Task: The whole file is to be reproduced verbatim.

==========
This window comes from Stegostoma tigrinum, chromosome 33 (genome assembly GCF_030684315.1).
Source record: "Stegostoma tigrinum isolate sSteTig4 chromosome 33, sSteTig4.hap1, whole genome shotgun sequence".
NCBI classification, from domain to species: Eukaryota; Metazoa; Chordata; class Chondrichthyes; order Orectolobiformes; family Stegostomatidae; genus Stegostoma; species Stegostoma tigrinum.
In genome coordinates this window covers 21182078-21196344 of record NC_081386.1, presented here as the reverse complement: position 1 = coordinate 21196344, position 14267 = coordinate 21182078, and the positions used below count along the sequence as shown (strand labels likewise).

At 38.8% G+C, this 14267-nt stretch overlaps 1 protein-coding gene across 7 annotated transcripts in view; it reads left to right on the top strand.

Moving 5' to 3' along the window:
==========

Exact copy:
This window comes from Stegostoma tigrinum, chromosome 33 (genome assembly GCF_030684315.1).
Source record: "Stegostoma tigrinum isolate sSteTig4 chromosome 33, sSteTig4.hap1, whole genome shotgun sequence".
NCBI classification, from domain to species: Eukaryota; Metazoa; Chordata; class Chondrichthyes; order Orectolobiformes; family Stegostomatidae; genus Stegostoma; species Stegostoma tigrinum.
In genome coordinates this window covers 21182078-21196344 of record NC_081386.1, presented here as the reverse complement: position 1 = coordinate 21196344, position 14267 = coordinate 21182078, and the positions used below count along the sequence as shown (strand labels likewise).

At 38.8% G+C, this 14267-nt stretch overlaps 1 protein-coding gene across 7 annotated transcripts in view; it reads left to right on the top strand.

Moving 5' to 3' along the window: